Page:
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Teaching to not cross the street

This is a place to gain some understanding of dog behavior and to assist people in training their dogs and dealing with common behavior problems, regardless of the method(s) used. This can cover the spectrum from non-aversive to traditional methods of dog training. There are many ways to train a dog. Please avoid aggressive responses, and counter ideas and opinions with which you don't agree with friendly and helpful advice. Please refrain from submitting posts that promote off-topic discussions. Keep in mind that you may be receiving advice from other dog owners and lovers... not professionals. If you have a major problem, always seek the advice of a trainer or behaviorist!

  
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Moose

I love sitting- in laps
 
 
Barked: Tue Jan 29, '13 9:19pm PST 
Moose isn't anywhere near able to be off leash in my neighborhood. He has no street smarts and he'd get hit by a car for sure.

So, I want to train him to not cross the street. How do I go about starting this training?
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Mika

blue/brown eyed- girl!
 
 
Barked: Tue Jan 29, '13 9:28pm PST 
Well I am not sure from a "professional" opinion, and I have not tried this off leash as where I am from that is illegal, but when I am walking my dogs (keep in mind this is a work in progress with my pup but Mika does well at it now) before I am about to cross the street or if we have to wait for a green light, I use the sit stay or sit wait command. If we are at a light I ask her to sit, when she does I say wait, then the lights turn and I say ok lets go, and she follows.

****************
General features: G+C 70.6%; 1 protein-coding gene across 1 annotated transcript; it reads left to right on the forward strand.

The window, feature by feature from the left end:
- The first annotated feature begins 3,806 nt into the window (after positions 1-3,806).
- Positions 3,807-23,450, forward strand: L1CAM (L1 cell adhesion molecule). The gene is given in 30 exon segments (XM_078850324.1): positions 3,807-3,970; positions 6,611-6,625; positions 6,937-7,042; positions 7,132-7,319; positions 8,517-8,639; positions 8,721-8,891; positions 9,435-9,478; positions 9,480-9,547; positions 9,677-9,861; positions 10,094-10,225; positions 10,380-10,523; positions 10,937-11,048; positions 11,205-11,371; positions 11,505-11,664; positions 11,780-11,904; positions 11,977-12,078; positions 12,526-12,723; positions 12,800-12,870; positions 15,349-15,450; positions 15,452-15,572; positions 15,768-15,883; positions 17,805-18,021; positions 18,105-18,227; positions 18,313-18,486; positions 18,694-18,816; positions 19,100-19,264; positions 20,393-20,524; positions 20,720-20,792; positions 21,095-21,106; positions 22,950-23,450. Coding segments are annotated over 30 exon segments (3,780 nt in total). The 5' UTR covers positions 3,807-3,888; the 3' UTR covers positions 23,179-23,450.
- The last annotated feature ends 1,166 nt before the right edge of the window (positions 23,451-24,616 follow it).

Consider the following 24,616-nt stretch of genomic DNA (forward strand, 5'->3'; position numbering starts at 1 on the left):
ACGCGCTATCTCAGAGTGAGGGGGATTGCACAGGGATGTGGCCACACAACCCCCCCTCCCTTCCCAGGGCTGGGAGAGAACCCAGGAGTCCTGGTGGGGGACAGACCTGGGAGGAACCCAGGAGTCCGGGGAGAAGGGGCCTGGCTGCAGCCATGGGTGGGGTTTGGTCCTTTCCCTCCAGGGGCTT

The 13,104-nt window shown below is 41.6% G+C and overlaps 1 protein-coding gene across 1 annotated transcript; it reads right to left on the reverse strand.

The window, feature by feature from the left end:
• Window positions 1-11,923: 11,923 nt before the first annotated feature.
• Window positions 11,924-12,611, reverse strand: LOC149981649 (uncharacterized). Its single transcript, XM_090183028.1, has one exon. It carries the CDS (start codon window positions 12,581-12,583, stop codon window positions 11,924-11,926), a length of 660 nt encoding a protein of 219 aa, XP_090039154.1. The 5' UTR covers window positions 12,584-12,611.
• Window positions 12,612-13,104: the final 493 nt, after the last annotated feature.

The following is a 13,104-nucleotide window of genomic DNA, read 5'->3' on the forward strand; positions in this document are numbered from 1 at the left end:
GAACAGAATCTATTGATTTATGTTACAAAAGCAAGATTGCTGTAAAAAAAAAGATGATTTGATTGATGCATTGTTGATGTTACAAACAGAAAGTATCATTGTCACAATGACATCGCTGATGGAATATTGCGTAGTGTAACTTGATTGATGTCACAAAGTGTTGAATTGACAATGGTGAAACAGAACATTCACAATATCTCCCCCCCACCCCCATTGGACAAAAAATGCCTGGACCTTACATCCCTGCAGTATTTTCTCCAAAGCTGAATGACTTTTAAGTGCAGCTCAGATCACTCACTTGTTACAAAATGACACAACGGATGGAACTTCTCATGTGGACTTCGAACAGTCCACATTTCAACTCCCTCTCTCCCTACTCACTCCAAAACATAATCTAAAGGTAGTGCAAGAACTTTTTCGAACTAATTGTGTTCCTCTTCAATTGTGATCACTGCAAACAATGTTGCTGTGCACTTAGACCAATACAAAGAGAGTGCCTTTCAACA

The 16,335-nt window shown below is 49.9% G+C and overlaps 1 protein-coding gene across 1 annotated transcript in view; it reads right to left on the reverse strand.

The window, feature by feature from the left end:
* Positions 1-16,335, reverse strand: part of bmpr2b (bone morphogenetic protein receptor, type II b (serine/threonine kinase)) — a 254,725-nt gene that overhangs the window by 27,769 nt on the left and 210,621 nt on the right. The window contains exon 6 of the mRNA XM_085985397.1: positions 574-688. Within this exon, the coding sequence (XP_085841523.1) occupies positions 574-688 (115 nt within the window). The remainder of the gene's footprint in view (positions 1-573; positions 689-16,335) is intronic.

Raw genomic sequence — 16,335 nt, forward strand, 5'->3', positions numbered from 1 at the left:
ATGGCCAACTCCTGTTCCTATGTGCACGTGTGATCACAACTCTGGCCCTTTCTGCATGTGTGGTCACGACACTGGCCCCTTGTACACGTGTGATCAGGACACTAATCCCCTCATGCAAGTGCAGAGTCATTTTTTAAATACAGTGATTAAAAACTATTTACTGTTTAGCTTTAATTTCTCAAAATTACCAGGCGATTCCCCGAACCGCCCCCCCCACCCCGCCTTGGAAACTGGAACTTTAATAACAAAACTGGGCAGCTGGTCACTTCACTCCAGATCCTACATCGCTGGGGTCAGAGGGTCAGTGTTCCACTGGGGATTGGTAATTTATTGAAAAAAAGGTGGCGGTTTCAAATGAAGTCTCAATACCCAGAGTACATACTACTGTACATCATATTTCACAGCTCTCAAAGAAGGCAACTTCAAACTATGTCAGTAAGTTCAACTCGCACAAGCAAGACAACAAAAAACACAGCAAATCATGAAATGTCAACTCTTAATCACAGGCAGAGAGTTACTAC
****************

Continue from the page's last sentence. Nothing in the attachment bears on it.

If we are just crossing a street and there are cars coming I just say "wait" and she waits until I say "lets go" and we go. Of course she needs a reminder to wait sometimes but for me it works well. You will have to teach the wait command though at home where your dog wont be as distracted and then try it on leash the first while until you know he has it.
Good Luck and be safe walking off leash out there! way to go
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Moose

I love sitting- in laps
 
 
Barked: Tue Jan 29, '13 9:46pm PST 
I forgot to add, Moose is supposed to sit at every street corner. He sits, must look up at me and when he does I praise and say "cross" and on we go. It's a work in progress. Is this enough?

Moose won't be walked off leash for a long while.

Edited by author Tue Jan 29, '13 9:46pm PST

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Shiver Me- Timbers- "Charlie"

My Little Dog, a- heartbeat at my- feet.<3
 
 
Barked: Tue Jan 29, '13 9:58pm PST 
Hmm..

With Charlie, I do the sit stays at street curbs/corners and sometimes the wait command. I always have a command for go, such as "okay"(his release command), or "let's go!".